Museum Folkwang, Essen

Since its foundation in 1902 in Hagen, Germany, the Museum Folkwang has developed into a world-renowned and respected exhibition house for contemporary art. Here, for the first time in Germany, the pioneers of modernism, such as Cézanne, Gauguin, van Gogh, and Matisse, were on display in a public collection. Its founder, Karl Ernst Osthaus, continued to promote the artistic avant-garde even after the museum moved to Essen, Germany, in 1922. After severe setbacks due to the devastating art policy of the Nazi dictatorship and the destruction of the building during the Second World War, the museum was able to reopen in a new building in 1960. In 2010, the museum then opened a new building, designed by star architect David Chipperfield with 16,000 square metres of floor space.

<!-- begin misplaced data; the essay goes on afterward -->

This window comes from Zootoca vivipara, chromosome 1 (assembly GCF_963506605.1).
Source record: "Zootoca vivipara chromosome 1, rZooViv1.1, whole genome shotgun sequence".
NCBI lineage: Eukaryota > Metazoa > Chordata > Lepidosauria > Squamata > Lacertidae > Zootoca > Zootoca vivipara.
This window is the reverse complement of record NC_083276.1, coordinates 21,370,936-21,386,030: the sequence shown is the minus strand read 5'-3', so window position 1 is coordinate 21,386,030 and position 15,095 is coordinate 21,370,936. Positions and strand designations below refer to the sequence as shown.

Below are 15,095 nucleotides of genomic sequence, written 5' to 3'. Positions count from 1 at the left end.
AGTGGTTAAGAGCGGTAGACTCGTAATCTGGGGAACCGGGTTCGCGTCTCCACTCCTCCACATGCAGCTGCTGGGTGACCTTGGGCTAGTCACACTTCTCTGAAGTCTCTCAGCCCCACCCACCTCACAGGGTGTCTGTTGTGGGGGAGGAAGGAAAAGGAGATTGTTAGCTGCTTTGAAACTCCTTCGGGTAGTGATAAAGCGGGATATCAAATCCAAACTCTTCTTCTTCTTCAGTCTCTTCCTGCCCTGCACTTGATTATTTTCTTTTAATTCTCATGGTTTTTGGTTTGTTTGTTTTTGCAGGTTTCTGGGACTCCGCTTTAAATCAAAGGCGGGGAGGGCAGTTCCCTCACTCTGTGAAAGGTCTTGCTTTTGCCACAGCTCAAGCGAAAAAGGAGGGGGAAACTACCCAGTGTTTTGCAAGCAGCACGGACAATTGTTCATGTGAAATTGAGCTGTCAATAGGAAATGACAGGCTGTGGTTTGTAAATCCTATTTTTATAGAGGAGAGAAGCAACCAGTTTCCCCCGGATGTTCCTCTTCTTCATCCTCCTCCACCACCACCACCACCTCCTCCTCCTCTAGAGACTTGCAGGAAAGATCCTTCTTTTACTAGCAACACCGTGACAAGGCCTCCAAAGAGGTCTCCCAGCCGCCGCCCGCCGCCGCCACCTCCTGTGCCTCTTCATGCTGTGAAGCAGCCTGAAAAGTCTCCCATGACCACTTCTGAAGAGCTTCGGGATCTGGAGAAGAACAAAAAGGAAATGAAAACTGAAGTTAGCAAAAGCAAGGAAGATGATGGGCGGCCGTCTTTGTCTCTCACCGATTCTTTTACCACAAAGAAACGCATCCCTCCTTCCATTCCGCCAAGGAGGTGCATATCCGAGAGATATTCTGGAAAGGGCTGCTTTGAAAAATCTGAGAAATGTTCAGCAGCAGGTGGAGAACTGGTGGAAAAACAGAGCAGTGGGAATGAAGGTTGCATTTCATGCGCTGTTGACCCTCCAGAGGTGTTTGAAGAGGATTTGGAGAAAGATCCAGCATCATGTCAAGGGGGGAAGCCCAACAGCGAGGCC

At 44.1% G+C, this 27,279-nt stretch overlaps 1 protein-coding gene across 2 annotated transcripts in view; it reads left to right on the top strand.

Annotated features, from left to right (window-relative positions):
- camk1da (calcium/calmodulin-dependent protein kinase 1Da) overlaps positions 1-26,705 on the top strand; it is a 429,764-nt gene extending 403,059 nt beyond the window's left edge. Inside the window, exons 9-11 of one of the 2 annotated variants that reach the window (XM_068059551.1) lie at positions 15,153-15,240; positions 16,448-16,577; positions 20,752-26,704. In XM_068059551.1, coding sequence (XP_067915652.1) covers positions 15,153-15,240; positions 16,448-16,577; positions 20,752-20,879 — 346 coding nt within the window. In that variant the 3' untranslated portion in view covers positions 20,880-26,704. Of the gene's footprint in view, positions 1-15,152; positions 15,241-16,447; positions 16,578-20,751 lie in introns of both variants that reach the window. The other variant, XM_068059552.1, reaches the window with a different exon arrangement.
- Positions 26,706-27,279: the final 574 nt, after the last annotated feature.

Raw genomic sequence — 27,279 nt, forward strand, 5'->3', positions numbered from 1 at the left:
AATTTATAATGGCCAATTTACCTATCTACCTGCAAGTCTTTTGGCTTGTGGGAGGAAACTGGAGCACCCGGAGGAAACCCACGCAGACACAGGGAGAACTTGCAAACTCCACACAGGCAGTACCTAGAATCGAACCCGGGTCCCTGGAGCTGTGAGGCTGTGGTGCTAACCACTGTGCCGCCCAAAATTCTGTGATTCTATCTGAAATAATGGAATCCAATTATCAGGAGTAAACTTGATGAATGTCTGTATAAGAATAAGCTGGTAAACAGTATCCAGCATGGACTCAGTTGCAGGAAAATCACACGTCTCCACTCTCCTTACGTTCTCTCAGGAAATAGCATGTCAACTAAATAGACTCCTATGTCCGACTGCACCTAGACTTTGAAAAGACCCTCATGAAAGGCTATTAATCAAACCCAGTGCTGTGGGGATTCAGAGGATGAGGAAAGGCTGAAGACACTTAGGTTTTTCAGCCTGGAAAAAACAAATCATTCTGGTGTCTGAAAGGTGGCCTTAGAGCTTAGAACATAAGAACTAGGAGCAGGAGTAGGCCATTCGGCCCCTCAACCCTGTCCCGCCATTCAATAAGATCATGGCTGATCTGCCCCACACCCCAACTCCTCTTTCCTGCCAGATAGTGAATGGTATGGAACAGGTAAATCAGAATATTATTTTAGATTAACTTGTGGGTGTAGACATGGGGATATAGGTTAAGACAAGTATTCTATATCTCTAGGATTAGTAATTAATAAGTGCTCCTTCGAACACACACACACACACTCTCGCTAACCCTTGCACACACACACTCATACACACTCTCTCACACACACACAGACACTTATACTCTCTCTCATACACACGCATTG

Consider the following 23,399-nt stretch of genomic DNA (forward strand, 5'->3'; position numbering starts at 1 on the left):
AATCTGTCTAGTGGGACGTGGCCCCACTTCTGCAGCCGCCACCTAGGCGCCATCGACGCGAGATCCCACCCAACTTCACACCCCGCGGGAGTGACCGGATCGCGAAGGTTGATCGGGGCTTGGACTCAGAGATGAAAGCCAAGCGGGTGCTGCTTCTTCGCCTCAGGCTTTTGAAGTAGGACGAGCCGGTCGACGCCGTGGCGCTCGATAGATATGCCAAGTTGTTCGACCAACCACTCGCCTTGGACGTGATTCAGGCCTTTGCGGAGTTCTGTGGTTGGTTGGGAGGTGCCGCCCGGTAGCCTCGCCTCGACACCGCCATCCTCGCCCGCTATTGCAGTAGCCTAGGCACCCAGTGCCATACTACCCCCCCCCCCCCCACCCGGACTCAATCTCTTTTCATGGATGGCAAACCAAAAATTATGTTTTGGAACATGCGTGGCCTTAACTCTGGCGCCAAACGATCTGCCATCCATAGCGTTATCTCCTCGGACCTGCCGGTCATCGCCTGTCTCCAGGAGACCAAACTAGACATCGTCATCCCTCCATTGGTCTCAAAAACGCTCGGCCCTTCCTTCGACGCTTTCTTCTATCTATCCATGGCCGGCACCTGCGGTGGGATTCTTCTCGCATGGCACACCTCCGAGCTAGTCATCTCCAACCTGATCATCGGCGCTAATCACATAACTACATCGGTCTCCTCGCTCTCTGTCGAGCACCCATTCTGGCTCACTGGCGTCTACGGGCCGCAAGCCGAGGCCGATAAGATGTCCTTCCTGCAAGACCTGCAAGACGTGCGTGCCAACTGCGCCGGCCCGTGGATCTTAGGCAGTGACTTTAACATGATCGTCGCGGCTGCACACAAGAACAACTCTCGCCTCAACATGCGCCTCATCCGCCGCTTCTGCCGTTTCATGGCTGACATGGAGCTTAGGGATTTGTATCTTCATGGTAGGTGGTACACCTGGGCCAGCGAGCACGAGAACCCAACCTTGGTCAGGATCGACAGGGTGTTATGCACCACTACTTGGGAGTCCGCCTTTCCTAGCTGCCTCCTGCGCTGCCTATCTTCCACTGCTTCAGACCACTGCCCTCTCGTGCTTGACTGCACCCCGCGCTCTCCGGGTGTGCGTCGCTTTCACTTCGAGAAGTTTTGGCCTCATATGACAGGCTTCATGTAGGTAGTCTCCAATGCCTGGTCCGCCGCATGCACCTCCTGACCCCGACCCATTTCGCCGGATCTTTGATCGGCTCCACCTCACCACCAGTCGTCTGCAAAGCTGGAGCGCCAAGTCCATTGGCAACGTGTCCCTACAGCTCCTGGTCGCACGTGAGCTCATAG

Today, the Museum Folkwang is home to one of the most important collections of 19th-century German and French painting, classical modernism and post-1945 art. Also under its roof are large graphic and photographic collections and the affiliated German Poster Museum.

All of the originals of these works are on display at the Museum Folkwang.